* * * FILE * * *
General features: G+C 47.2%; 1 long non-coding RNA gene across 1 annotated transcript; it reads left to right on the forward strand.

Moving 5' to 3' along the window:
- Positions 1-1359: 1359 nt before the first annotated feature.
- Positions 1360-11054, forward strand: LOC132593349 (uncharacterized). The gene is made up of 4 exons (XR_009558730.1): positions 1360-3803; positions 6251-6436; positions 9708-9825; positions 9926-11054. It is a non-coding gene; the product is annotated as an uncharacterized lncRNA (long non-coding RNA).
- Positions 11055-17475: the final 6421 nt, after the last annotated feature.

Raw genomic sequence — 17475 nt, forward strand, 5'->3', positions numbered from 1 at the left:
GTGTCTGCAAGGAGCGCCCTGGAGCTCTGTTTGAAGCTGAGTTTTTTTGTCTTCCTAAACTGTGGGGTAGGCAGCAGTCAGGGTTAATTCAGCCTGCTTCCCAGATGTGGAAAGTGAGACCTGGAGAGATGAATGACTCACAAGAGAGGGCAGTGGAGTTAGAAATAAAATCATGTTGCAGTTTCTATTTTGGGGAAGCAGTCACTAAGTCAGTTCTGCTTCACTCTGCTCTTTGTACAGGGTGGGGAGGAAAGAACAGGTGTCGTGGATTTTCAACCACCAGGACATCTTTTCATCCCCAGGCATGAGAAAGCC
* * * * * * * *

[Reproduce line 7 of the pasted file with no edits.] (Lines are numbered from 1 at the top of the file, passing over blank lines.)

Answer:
GTGTCTGCAAGGAGCGCCCTGGAGCTCTGTTTGAAGCTGAGTTTTTTTGTCTTCCTAAACTGTGGGGTAGGCAGCAGTCAGGGTTAATTCAGCCTGCTTCCCAGATGTGGAAAGTGAGACCTGGAGAGATGAATGACTCACAAGAGAGGGCAGTGGAGTTAGAAATAAAATCATGTTGCAGTTTCTATTTTGGGGAAGCAGTCACTAAGTCAGTTCTGCTTCACTCTGCTCTTTGTACAGGGTGGGGAGGAAAGAACAGGTGTCGTGGATTTTCAACCACCAGGACATCTTTTCATCCCCAGGCATGAGAAAGCC